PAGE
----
I can think of a number of instances of this. I was involved in the court martial of the paratroopers three years ago for the death of an Iraqi in Maysan province, when witness after witness came from Iraq and gave evidence. Some women complained that their clothes had been ripped off them, some of them claimed that the deceased had been hit by rifle butts and so on. When subjected to detailed cross-examination and reminded that they had taken the oath on the Koran, they all retracted what they had said; we got to the truth. As the noble Lord, Lord Fowler, who has to be congratulated on introducing this debate, said, we need to know the truth.

The Baha Musa court martial, in which I was also involved, revealed unacceptable and disgraceful conditioning that was being carried out in the British Army regarding the way that prisoners were handled. A senior colonel from the legal department arrived at Basra airport and saw groups of prisoners sitting on the ground in the sun with their hands bound and with blindfolds over their heads. When he made a fuss about it, all the way up to the Ministry of Defence, he was told, “Well, the Attorney-General says it’s all right, and if you think any better then you should be the next Attorney-General”. Of course, the House of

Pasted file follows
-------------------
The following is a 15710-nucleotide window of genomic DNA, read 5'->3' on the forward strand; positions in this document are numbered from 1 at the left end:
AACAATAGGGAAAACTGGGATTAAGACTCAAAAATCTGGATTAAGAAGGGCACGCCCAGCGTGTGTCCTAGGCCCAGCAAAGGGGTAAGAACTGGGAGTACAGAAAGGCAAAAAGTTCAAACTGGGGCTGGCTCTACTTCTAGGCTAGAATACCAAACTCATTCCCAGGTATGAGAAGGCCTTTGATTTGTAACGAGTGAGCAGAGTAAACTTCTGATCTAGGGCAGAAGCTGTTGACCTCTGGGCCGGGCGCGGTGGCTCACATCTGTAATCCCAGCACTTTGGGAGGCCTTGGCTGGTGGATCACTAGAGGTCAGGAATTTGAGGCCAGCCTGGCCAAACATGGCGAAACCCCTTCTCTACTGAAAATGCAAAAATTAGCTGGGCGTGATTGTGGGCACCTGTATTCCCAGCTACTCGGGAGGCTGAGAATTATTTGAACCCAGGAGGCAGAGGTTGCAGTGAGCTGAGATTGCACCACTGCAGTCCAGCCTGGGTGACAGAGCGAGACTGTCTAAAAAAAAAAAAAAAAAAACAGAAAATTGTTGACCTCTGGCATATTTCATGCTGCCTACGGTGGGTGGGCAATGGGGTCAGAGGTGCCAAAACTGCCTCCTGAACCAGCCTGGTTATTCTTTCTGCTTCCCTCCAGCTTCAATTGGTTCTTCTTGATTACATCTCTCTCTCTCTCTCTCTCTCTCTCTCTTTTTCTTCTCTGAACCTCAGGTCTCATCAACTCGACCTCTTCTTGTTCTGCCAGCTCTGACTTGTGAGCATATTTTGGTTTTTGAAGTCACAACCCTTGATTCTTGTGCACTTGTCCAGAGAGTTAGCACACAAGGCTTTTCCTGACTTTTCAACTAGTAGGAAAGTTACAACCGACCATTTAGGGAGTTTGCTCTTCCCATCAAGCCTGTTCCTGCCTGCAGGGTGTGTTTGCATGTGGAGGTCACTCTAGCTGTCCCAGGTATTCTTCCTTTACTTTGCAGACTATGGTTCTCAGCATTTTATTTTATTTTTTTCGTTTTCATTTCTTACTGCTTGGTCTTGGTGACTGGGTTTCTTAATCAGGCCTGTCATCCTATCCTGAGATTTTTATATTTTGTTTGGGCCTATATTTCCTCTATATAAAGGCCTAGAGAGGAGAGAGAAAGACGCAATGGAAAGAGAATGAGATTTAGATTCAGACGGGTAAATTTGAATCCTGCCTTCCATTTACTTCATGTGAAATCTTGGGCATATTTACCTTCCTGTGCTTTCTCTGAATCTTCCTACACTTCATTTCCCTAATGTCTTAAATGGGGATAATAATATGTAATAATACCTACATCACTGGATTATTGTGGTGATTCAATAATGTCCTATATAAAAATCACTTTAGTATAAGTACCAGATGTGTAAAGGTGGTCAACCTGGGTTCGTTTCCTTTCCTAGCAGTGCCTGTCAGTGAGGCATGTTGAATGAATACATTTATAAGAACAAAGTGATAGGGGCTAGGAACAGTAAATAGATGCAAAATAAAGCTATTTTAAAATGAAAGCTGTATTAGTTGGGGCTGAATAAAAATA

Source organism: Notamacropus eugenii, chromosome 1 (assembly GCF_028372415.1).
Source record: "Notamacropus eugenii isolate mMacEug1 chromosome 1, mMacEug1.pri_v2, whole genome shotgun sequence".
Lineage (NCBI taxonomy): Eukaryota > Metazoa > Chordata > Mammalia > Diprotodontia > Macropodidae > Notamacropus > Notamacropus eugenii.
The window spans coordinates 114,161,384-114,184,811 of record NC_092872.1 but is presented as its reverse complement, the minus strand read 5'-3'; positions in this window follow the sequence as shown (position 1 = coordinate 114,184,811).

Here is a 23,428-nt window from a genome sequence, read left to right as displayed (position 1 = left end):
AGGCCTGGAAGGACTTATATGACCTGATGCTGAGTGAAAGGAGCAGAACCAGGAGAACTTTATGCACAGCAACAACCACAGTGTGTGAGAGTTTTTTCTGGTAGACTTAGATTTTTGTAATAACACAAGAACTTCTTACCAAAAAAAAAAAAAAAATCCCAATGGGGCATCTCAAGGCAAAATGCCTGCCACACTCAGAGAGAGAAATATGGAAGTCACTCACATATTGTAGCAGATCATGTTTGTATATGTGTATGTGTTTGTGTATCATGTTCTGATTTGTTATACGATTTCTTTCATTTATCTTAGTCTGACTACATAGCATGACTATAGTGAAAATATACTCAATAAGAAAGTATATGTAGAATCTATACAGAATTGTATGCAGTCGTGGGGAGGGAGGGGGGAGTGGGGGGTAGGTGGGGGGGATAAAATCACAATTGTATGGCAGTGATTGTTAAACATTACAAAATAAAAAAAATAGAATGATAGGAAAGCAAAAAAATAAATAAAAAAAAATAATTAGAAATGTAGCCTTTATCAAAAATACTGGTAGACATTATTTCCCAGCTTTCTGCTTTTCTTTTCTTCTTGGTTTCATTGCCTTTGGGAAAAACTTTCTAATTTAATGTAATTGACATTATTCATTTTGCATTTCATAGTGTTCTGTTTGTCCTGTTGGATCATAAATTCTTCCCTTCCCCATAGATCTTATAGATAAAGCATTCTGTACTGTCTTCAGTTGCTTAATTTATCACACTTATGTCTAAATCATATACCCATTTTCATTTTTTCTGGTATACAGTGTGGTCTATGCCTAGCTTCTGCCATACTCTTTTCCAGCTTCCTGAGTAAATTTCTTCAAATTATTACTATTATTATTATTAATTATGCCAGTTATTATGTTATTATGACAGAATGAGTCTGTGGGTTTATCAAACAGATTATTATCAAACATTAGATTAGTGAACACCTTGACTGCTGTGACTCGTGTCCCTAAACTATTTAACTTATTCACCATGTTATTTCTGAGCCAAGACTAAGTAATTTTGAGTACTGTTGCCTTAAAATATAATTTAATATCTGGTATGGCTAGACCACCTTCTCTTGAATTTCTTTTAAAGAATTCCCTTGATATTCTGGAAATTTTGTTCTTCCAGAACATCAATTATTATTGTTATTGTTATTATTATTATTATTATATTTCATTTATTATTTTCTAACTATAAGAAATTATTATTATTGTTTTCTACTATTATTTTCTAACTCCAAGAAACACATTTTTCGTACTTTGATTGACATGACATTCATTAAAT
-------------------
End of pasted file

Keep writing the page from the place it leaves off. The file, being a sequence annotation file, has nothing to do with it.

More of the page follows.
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Lords held that the Human Rights Act applies to soldiers in the field, but that has not helped the career of that particular officer.

The Baha Musa inquiry into the death of a single person and the circumstances surrounding it was announced in May last year. There have been directions hearings; it is to open on 13 July; evidence will start in September; and it is expected to last until June or July next year. That is for a single death. The concept that the inquiry that has been announced by the Prime Minister will take in the order of 12 months is, obviously, not worthy of consideration. It is a serious matter to start an inquiry, but we are concerned with extremely serious issues that have to be determined in public. I am grateful to the noble Lord, Lord Fowler, for bringing this matter forward. I know that we will return to it again and again.

3.13 pm